What’s Going on Down at the Senior Centers?
All across the country, there are senior centers. In big cities and small towns, there are a variety of services and programs available for seniors to meet, eat, socialize, learn and have fun. These programs take a variety of forms, use different facilities, and have different funding sources, but each has something to offer the senior citizens in their own communities. There is something out there for you and your loved one too. If you the caregiver would like for your loved one to have a nutritious meal with others, educational opportunities or exercise, or just find a friend, there’s a place out there with you in mind.
Here’s a look at just a few centers in my area and the great variety of services there.
In small towns, often at local church meeting halls or at a local fraternal club’s hall, seniors meet a few times a week to have lunch, socialize, play cards, or hear a speaker. This kind of small program is usually funded by a city with help from the local area agency on aging or a county health and human services department. The seniors there are able to drive themselves or get a ride with a friend. They are mobile, even if in a wheelchair, and they live on their own. They are able to take care of their personal care themselves. The seniors often volunteer to help in the community, such as manning a booth at a city event. There is no cost to attend the senior citizens’ center. The senior centers in Ferris, Texas is a small-town example of such a center with the cooking done by director Sammye Wickliffe for a group of about 20 local folks who visit over lunch three times a week downtown. If your loved one would like to make friends and enjoy a nutritious meal and social-time, this kind of senior citizens’ center would fit the bill perfectly.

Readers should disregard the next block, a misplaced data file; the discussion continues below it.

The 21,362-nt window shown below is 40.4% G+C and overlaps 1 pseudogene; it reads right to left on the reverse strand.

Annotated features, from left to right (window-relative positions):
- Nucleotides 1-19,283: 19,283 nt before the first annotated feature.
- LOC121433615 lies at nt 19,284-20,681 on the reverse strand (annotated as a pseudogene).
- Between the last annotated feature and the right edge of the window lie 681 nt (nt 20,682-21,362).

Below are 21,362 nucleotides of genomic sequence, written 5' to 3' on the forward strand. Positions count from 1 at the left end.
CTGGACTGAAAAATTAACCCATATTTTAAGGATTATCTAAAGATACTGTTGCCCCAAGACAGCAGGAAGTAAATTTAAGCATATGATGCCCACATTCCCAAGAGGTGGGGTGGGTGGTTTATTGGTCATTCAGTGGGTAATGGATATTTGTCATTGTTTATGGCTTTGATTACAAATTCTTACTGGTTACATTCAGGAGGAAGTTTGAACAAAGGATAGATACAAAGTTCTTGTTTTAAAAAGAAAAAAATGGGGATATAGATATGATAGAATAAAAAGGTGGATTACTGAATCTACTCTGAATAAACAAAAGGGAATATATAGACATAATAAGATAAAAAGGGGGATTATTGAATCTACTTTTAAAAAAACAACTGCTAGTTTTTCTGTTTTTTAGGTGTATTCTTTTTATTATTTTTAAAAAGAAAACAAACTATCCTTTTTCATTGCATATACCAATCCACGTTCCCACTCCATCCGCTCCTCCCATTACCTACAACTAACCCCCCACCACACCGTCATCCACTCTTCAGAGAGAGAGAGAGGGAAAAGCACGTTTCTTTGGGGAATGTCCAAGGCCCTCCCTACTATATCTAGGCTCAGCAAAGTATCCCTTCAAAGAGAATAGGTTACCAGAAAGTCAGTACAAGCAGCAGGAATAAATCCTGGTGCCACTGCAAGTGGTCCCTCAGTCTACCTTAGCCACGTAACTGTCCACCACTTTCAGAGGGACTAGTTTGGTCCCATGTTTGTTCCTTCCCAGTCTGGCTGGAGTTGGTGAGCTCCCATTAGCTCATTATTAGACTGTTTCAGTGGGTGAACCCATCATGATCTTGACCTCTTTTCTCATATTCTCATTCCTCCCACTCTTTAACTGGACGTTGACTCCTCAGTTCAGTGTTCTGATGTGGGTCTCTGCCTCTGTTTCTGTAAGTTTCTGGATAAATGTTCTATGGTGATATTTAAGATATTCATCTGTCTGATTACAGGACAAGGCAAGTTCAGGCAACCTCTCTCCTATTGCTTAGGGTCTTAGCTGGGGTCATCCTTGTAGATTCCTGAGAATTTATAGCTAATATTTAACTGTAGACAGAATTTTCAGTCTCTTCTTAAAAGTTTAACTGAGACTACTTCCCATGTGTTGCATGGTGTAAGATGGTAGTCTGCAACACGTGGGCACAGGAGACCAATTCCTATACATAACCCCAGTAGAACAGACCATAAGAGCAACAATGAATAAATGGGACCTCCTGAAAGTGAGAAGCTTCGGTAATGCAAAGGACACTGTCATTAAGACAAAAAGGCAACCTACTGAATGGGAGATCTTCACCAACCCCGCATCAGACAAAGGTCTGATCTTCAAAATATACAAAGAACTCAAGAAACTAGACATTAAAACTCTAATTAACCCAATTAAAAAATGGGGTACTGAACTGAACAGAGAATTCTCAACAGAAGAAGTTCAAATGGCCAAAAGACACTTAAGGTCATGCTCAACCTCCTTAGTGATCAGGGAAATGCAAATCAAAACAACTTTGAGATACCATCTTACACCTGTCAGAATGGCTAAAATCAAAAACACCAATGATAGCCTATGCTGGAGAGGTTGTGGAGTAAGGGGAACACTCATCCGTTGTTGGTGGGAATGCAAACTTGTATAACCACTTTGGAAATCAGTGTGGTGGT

Near downtown Dallas, the Brady Center is another type of senior citizen center. The Center serves a particular demographic population and language group and it provides a variety of health and social services to a low-income elderly. It is run by Catholic Charities and caters to the Hispanic population. The Brady Center offers daily programs and social services 8:30 to 4:30 Monday through Friday. Breakfast and lunch are served daily. Seniors aged 60 and over are provided with resources, information and education, social support and access to medical care.
Bilingual presentations are given on nutrition, physical wellness, fraud awareness, personal safety, managing diabetes, financial education, adult literacy, citizenship, community resources and other various topics. Gerontology counselors, ophthalmologists, podiatrists, nurse practitioners, dentists and nutritionists provide free services on site. Transportation is provided within a radius of the center.
Perhaps there is a religious-based center which is dedicated to helping seniors who share a common language or faith in your area. Or, if you are also looking for a center where health screenings and social service referrals are available, then a full-service center which emphasizes health education might be a great help to your loved one.
Some colleges have opened their doors to seniors’ centers on campus. Mountain View College is one of the Dallas County Community College District colleges which hosts the Emeritus Center for adults 60 years and older on its campus. Operating in cooperation with the county Health and Human Services department, the Center offers seniors the opportunity to be active learners with other seniors on campus using college facilities. Educational opportunities, social service information and referral, and free transportation to and from the center within a certain distance are provided. The college students have opportunities to present plays, choir performances, and musical performances to the group. The college students and faculty members benefit by interacting with the seniors for projects such as an oral history project, opinion surveys, or other presentations. For the independent senior with a desire to be active and informed, a college campus is a great place to be on a daily basis.
Most senior centers are run by local or county government agencies such as the county health department and are free to those living in the area. Some senior centers may charge for a membership to attend the center, or they may charge to attend their classes or events. Others are especially for those who share a common culture or language, faith, or have a low income. There are charitable organizations, religious groups, and fraternal organizations which serve seniors in a group setting regularly and provide services. If you don’t know if there are senior centers in your area, you could ask at the local area agency on aging, the health department, or your Chamber of Commerce.
What’s going on at the senior centers? Lots of good things! Wherever it is, there’s bound to be friendly faces, good food and conversation, and lots opportunities for having a good day!
Caregivers, consider what services you could find at your local seniors’ center for your loved one.